From these verses it is clear that God weighs the motives of men, examines the attitudes of the heart, and looks at the heart.  It is already established that differing degrees of punishment implies differing degrees of sin.  Because the punishments differ in severity for the murder described in Exodus 21, the sin in each case must differ in value.  However, the physical results (murder) were the same in each case.  Therefore, the condition of the heart determines which sins are lesser and greater, not just the physical action.  Sentencing capital punishment or exile for the same crime is justified because the evil intentions of the heart from both scenarios are disparate; they are unequal, and so, God’s reputation is untainted.  Since the conditions of the heart in both cases are unequal, neither are the sins equal.  A simple way to understand this is to ask the question: Would a person’s desires be just as wicked if he steals food for sustenance as they would be if he stole food to spite his neighbor?

Probably the most blatant reason for holding to a position of the inequality of sins is that Jesus iterated it himself.  Jesus was responding to Pilate’s question in John 19:11 – “Jesus answered, ‘You would have no authority over Me, unless it had been given you from above; for this reason, he who delivered Me to you has the greater sin.”  Jesus was referring to the sin of those who handed him over to be crucified, deeming it as the greater sin.  The possibility of a greater sin ensures the option of a lesser sin, which proves that not all sins are equal.  Also, consider Matthew 22:36-39 – “‘Teacher, which is the great commandment in the Law?’  (37) And He said to him, ‘You shall love the Lord your God with all your heart, and with all your soul, and with all your mind.’  (38) This is the great and foremost commandment.  (39) The second is like it, ‘You shall love your neighbor as yourself.’”  There are two commandments, one greater than the other.  Logically, disobeying the greater commandment is a greater sin than disobeying the lesser commandment, otherwise it is futile mentioning the salience of one commandment over the other.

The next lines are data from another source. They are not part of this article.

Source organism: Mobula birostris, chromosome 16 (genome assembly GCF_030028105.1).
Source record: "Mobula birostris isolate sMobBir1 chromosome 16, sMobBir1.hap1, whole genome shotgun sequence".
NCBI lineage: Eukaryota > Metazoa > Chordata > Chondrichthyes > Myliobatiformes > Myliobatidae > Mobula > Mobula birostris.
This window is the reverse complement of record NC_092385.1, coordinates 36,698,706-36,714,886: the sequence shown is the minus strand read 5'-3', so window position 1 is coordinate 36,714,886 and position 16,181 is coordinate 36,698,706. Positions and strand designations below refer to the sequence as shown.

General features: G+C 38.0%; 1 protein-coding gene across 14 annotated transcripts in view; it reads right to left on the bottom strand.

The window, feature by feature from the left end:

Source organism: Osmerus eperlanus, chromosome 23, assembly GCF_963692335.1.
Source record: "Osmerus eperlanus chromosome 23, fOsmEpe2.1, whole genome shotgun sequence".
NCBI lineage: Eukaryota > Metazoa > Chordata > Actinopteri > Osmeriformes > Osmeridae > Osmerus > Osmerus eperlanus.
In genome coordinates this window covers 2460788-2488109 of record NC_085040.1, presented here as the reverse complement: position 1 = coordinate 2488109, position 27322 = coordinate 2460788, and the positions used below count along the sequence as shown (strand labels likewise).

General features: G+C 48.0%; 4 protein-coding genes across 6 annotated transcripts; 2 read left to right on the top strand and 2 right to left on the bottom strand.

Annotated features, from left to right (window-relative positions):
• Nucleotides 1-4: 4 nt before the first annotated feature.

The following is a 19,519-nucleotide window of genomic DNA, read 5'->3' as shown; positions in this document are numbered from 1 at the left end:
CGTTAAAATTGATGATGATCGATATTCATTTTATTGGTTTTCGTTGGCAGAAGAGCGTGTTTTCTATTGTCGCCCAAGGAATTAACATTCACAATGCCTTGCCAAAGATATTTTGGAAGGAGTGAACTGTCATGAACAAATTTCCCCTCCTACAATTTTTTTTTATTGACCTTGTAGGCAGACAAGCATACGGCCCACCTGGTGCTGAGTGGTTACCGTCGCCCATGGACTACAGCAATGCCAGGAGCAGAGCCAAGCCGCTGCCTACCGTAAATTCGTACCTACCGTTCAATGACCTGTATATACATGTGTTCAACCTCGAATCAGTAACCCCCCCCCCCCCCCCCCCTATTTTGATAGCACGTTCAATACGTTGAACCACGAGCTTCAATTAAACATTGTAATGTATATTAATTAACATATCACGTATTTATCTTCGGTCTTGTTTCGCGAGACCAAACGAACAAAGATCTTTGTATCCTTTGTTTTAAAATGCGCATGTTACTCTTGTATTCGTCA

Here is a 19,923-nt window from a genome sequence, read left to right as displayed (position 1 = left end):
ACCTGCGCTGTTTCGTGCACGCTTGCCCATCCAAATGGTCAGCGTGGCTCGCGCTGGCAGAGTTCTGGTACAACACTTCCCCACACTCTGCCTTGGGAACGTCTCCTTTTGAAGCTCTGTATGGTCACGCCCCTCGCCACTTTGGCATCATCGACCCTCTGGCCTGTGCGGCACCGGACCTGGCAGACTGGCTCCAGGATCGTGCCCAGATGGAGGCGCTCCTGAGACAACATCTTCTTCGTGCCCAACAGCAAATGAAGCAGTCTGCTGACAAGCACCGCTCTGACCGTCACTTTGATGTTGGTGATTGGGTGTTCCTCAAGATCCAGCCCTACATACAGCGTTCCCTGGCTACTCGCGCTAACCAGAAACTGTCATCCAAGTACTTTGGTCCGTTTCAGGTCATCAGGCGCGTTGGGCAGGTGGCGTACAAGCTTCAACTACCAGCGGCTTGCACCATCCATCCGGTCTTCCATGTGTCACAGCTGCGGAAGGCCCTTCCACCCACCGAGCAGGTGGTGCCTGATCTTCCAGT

Additionally, it is insinuated that some sins contain more morbid consequences than others in 1 John 5:16 – “If anyone sees his brother committing a sin not leading to death, he shall ask and God will for him give life to those who commit sin not leading to death.  There is a sin leading to death; I do not say that he should make request for this.  (17) All unrighteousness is sin, and there is a sin not leading to death.”  Verse sixteen differentiates sins leading to death and those that do not.  Not to be overlooked is the emphasis in verse seventeen about how all unrighteousness is sin.  Nonetheless, the revelation that only some sins lead to death renders indubitably the inequality of sins.